The State Board of Education has adopted new K-8 mathematics instructional materials. Listed below are a few frequently asked questions regarding this adoption along with links to related CDE resource and information on the support that SDCOE can offer, should districts choose to begin the adoption process.
The Adoption Process
The San Diego County
Office of Education is prepared to assist districts that wish to adopt
new materials with the following services, each of which is explained
- Support with the adoption process itself: The Mathematics Curriculum Evaluation Toolkit and related professional development
- An opportunity to interact with vendors: Mathematics K-12 Instructional Materials Fair
- An opportunity to review materials: The Learning Resources Display Center (LRDC)
Local FAQ's Regarding Adoption
1. When should a district consider adopting mathematics materials?
Once districts have created their Common Core implementation plan, a standards assessment of current materials should be done. There are three approaches a district can take to address identified weaknesses: 1) create supplemental materials, 2) purchase supplemental materials, or 3) purchase new core instructional materials. Each district will need to identify which approach best addresses their needs. If the district decides to purchase new materials, it is highly recommended that they use the Mathematics Curriculum Evaluation Toolkit to guide their process. Districts wanting to use the funds identified by Governor Brown as Common Core State Standards Implementation Funds must encumber that money by June 30, 2015.
2. Are districts required to purchase new materials within a particular timeframe?
The requirement that instructional materials be purchased within 24 months of SBE adoption (for kindergarten through grade eight) or local governing board action (for grades nine through twelve) has been suspended by the legislature until July 1, 2015. It is not clear what will happen after that date. The original "24 month rule" requirement (EC Section 60422) became inoperative on July 1, 2013, and was repealed on January 1, 2014. Note, however, that the laws requiring sufficiency of instructional materials for all students remain in full effect. Ed Code section 60119, aka Williams, allows for materials for mathematics and ELA to be aligned to either the CA CCSS or the previous 1997 standards. The 2013 SBE approved Supplemental Instructional Materials are designed to bridge the 1997 standards aligned materials only. Older materials would be considered non-compliant, so districts should consider adopting all new materials.
3. What programs were adopted?
Programs adopted by State Board of Education on January 15, 2014 are organized by the three program types: Basic Grade-Level, Algebra 1, and Mathematics 1.
4. Do we have to purchase from the SBE adopted list?
No. New for 2013, EC Section 60210 was added via AB 1246 (Brownley). It states the following: "(a) Notwithstanding any other law, a local educational agency may use instructional materials that are aligned with the academic content standards adopted pursuant to Section 60605 or 60605.8, including instructional materials that have not been adopted by the state board pursuant to Section 60200.
For more information, see the California Department of Education's Instructional Materials Frequently Asked Questions and Common Core State Standards Frequently Asked Questions.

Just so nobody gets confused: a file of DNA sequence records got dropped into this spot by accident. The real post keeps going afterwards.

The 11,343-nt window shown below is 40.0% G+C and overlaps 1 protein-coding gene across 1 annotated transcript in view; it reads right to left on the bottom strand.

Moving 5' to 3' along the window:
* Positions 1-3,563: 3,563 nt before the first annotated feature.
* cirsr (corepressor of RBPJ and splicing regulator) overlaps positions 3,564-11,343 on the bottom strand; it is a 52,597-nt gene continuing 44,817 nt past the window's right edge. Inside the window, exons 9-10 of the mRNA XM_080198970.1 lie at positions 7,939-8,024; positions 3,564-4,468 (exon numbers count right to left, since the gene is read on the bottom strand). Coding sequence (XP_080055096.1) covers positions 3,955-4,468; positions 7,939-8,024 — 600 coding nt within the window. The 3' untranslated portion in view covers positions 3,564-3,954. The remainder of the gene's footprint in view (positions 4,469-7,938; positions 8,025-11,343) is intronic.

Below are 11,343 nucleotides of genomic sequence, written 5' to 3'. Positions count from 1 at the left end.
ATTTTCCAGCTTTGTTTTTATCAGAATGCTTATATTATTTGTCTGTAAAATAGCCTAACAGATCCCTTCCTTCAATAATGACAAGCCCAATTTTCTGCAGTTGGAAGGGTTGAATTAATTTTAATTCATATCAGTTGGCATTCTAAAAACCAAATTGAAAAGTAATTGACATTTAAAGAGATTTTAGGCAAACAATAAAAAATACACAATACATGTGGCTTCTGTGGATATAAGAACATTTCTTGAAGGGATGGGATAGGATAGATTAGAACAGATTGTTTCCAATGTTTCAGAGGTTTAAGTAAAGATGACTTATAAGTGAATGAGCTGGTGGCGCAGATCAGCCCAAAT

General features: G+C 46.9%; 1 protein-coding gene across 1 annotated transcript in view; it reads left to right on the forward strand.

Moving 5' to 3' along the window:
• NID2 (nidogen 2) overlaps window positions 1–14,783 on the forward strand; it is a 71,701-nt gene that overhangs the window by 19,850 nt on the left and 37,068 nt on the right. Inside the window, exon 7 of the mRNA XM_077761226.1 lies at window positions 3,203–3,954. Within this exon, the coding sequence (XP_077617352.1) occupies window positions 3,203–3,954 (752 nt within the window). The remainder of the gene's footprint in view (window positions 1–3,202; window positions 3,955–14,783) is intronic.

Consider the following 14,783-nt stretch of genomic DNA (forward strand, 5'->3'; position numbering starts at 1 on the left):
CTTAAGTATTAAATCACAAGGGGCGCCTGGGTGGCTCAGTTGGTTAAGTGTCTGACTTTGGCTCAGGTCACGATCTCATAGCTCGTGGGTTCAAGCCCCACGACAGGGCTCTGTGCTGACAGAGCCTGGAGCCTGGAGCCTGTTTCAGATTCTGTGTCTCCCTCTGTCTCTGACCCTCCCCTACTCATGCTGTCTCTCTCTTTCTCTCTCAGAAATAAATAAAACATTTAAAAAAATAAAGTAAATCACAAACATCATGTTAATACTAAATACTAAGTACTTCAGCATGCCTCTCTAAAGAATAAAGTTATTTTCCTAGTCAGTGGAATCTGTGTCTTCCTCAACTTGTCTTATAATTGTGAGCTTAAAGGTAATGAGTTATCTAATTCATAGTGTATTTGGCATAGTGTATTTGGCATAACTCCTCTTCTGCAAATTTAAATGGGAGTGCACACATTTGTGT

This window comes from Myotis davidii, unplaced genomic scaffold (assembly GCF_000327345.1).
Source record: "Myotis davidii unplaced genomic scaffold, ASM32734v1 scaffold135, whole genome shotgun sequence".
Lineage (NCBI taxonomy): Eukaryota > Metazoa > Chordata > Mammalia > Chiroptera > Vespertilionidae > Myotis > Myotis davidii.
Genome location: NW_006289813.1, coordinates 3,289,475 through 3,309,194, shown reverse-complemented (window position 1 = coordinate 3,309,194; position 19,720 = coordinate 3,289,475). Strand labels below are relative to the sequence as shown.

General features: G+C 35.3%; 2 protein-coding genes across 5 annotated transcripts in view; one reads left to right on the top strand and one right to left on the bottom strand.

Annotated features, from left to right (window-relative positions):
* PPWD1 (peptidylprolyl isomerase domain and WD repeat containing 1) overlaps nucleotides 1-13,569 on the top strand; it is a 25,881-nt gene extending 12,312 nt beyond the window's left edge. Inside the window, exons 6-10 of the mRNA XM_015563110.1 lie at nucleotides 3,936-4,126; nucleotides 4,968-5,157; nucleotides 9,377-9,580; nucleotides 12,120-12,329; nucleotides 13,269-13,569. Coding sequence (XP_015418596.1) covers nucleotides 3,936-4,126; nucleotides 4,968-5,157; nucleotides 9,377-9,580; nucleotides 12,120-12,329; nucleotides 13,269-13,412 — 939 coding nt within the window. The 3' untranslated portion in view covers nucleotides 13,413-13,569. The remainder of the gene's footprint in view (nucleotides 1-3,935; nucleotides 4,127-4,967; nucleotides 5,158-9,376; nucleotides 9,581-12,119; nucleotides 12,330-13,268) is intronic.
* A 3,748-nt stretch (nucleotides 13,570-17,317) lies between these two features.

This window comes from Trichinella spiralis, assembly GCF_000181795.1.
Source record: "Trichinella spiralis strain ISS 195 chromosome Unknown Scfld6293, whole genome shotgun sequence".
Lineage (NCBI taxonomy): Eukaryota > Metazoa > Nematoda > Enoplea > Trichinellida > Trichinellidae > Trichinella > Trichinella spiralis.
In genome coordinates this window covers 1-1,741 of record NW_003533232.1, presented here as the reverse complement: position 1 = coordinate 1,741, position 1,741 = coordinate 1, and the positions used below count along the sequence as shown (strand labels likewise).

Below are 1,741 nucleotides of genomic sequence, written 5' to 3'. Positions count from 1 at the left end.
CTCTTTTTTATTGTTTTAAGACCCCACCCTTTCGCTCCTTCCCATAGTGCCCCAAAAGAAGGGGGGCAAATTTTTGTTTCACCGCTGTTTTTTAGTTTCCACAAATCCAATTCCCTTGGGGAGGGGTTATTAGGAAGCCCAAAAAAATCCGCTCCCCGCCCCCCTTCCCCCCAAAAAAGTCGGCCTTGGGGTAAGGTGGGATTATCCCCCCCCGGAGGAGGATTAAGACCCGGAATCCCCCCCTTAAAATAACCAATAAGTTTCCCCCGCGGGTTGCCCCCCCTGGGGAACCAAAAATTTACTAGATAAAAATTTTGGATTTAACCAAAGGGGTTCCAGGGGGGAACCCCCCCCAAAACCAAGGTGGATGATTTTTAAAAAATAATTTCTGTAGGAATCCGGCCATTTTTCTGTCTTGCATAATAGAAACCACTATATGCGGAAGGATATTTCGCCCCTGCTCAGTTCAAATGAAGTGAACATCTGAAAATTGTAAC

Mathematics Curriculum Evaluation Toolkit
What is the toolkit?
How will the toolkit assist the adoption committee to make an informed choice?
The Common Core State Standards for Mathematics do not alone raise achievement; this done by a skilled educator with appropriate curriculum.
The toolkit document is meant to be a tool that guides and facilitates the process teams of educators will use to evaluate materials designed to teach, explain and demonstrate the Common Core. This document is based on the information found in the 2013 Math Framework.
The toolkit document is designed to prompt the user to look for various areas of content within each set of publisher materials. Focus, Coherence and Rigor are the foundation of each toolkit section. The Standards for Mathematical Practice will surround the work we do, while the content standards are the core. Another helpful resource is the K-8 Publisher Criteria for the Common Core State Standards for Mathematics.
Why is the toolkit important?
Following a formal adoption process is important for any school or district. The curriculum materials for mathematics instruction are teachers main source of content background and what teachers use on a daily basis to plan and deliver instruction. Therefore, the investment in curriculum materials is crucial to teacher and student success in mathematics. In addition, textbook adoptions opportunities are infrequent and only happen typically with a new set of standards and when funding is available.
How can I access the toolkit?
All 31 SBE-adopted mathematics programs (including digital materials) are available to preview in the LRDC. Districts are encouraged to schedule an appointment to preview materials by contacting Oscar Ramirez at 619-718-498.
Resources from CDE
The California Department of Education provides an introduction, guidelines, and other resources to inform instructional materials adoptions. To review this material, click on the CDE link.
Adoption Support Contact Information
For questions regarding mathematics materials, contact one of our math team members by phone at 858-569-5418 or via email.